Why Aston Villa Are a Different Side Away from Villa Park
Aston Villa's third consecutive league defeat of the season emphasised their Jekyll and Hyde character. Following two very impressive displays in their 3-1 victory over Arsenal at the Emirates Stadium and 2-1 loss at Chelsea, Villa's performance in their next two games at Villa Park left a lot to be desired—none more so than the 2-1 defeat to Newcastle at the weekend.
But why do Villa play so differently away from home?
The victory at the Emirates on the opening day of the season had Villa fans in a jubilant mood after last season's shambolic campaign. And then a gutsy display at Chelsea four days later—despite a controversial defeat—brought about optimism that had been lying dormant for a number of years.
Villa's style of play in those two games was as exciting, free-flowing and aesthetically pleasing as it has been since Martin O'Neill was at the helm. The claret-and-blue outfit looked resolute at the back, confident on the ball when going forward and clinical in front of goal—scoring four goals in two games against two of the league's better sides.
The relatively youthful but dependable defensive line was compact and tenacious in their pursuit of the ball and were smart when it was in their possession. Matthew Lowton and summer signing Antonio Luna looked promising when going forward and like to keep things simple when turning defence into attack.
The pairing of Ashley Westwood and the reinvigorated Fabian Delph were pivotal in the opening two games, linking the play as their side went in search of goals.
But as soon as they crossed the white line at Villa Park, the team opted for a different approach.
Villa's endeavours to retain possession, move the ball around quickly and utilise pacy wingers Gabriel Agbonlahor and Andreas Weimann vanished in the game against Liverpool—well, for the majority of the 90 minutes anyway.
Instead, the home side all too often opted to send the ball long and aim for talisman Christian Benteke. And despite the Belgian winning the ball more often than not, there was a distinct lack of options further up the field because Villa had been pushed so far back by Liverpool. It became a vicious cycle that eventually led to the Reds' deciding goal.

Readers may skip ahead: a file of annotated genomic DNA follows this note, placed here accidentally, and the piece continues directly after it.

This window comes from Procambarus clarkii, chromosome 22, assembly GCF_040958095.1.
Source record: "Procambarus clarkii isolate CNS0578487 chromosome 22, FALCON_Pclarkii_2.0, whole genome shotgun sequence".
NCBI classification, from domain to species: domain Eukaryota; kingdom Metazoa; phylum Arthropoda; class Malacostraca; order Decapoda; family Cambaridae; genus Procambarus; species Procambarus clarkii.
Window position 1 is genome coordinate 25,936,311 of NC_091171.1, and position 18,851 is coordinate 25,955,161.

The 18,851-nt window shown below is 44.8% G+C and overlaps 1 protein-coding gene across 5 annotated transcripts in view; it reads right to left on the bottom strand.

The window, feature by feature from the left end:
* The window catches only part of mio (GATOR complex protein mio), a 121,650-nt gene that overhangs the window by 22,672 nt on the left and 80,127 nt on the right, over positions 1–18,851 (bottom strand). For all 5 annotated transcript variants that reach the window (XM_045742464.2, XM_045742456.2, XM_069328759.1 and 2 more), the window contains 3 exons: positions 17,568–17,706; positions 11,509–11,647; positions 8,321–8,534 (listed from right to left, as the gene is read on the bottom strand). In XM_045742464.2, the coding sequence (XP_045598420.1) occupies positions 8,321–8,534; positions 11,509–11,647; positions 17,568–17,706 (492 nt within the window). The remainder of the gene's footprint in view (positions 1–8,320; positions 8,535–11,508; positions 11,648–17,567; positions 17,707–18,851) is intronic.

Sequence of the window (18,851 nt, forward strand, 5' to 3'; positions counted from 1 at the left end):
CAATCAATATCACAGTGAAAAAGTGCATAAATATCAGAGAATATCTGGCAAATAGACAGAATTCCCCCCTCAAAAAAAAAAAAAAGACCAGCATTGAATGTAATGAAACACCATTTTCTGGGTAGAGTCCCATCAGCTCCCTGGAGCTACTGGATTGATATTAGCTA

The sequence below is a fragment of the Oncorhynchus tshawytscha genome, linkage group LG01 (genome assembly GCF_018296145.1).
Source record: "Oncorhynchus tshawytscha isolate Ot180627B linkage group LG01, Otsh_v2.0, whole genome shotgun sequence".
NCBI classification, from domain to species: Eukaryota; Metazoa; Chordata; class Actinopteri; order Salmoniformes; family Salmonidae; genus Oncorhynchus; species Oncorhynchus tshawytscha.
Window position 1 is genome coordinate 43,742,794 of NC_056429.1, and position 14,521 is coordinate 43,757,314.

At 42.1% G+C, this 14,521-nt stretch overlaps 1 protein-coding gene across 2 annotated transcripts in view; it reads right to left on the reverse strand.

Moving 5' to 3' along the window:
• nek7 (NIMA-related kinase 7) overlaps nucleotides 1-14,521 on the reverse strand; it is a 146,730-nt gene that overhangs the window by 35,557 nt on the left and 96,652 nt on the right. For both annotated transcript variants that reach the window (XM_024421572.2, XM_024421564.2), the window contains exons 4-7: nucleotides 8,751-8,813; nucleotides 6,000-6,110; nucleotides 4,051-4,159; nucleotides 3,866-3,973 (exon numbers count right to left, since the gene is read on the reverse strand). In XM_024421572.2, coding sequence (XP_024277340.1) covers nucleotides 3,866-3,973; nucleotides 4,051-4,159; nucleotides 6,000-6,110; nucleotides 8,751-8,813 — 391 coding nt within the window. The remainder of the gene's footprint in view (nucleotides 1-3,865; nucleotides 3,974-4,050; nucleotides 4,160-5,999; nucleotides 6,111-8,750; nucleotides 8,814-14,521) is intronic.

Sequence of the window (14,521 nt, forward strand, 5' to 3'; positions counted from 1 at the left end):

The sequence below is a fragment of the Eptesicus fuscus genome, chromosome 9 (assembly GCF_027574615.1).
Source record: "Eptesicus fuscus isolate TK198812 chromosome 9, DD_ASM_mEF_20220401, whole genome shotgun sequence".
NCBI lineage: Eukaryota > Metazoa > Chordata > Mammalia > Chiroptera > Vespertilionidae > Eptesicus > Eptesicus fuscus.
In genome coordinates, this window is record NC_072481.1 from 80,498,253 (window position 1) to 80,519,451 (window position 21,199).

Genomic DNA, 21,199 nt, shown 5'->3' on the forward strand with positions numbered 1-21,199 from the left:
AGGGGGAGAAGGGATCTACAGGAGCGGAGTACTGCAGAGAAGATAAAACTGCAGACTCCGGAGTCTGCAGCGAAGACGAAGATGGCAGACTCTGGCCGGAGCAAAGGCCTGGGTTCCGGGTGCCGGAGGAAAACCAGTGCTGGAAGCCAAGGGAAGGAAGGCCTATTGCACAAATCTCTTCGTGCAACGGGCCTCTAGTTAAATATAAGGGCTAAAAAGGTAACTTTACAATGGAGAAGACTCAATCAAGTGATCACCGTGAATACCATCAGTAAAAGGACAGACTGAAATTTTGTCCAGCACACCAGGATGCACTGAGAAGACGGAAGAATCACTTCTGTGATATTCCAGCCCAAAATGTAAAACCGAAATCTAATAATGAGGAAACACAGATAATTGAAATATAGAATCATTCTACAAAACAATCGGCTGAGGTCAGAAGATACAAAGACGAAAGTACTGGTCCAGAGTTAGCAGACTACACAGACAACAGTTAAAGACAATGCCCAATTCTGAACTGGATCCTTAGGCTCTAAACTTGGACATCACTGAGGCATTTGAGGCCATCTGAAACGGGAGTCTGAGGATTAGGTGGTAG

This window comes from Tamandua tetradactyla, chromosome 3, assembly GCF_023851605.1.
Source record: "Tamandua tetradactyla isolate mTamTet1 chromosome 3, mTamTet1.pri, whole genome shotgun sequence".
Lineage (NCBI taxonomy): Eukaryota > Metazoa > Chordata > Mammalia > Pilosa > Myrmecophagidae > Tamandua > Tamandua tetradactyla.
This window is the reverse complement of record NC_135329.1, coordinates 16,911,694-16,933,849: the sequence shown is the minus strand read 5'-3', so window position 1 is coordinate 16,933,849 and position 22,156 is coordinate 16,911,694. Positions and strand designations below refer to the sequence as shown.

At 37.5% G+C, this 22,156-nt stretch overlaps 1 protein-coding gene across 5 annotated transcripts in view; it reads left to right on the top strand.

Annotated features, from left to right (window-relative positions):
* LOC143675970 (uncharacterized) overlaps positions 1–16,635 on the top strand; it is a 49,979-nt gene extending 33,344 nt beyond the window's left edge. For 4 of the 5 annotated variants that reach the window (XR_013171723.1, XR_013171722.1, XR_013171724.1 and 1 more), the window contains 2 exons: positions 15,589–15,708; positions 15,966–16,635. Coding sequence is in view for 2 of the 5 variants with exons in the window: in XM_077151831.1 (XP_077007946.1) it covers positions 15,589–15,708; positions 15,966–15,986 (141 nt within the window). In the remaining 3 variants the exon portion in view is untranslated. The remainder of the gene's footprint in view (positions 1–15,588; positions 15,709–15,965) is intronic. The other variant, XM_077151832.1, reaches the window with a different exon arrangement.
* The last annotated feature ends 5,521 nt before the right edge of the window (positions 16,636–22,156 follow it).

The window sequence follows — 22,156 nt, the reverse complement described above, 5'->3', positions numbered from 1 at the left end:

Unfortunately for the disgruntled Villa fans, things didn't get any better in the match against Newcastle. In fact, they got worse.
A couple of quite appalling individual performances—Lowton and Karim El Ahmadi come to mind, with the latter putting in one of the worst performances in Premier League history—epitomised Villa's day, with the side employing the same lump-it-to-Benteke-and-hope-he-does-something-special game plan. There was a real lack of creativity, energy and eagerness in the Villa side against the Magpies and they deservedly lost the match.
Villa were expected to lose their games against Arsenal and Chelsea. Villa were the away side and those two teams should fight it out for the major honours at the end of every season. They should have put Villa to the sword. Chelsea did. Just.
But it was this factor that afforded Villa the freedom to play without fear. There was no pressure surrounding the players, their performance or the result. It showed.
They came away from the Emirates with all three points and were only just beaten at Chelsea—a couple of pretty poor decisions going against them.
It's quite the opposite at Villa Park, however. Villa are expected to win. Always.
The Villa faithful have great expectations for their once-great club. And it doesn't matter who the opposition is—whether it be Burton Albion or Manchester United. The fans expect it. This fact was emphasised in the match against Newcastle with a chorus of groans and jeers greeting every single misplaced pass, of which there were many—usually coming from El Ahmadi.
The air of excitement, hope and promise around the stadium is snatched away with every loose ball and replaced by one of disappointment. There's a sense of real impatience throughout the stadium. One that is sure to play on the minds of the players, especially the likes of the maturing yet inexperienced Lowton, Westwood and Luna.
So it's no wonder that Villa's flowing, efficient passing game that was showcased during their two trips to London takes a back seat when the players walk out at Villa Park.
Teams are always most dangerous when playing with no pressure and no expectations. Is it a coincidence that teams that are relegated with a couple of games still left to play then tend to pick up wins? No.
Villa will need to play without fear when at home. But this will only come by adopting a similar approach to that of what has worked so well when playing away from home this season and sticking to it. The club is home Sept. 28 against City after traveling to Norwich Saturday.
Misplaced passes, poor touches and sloppy mistakes will continue to happen and they will continue to irritate the impatient crowd. But it's a belief in sticking with the game plan, rather than opting to lump the ball in the direction of Benteke when things go wrong, that will eradicate that fear.
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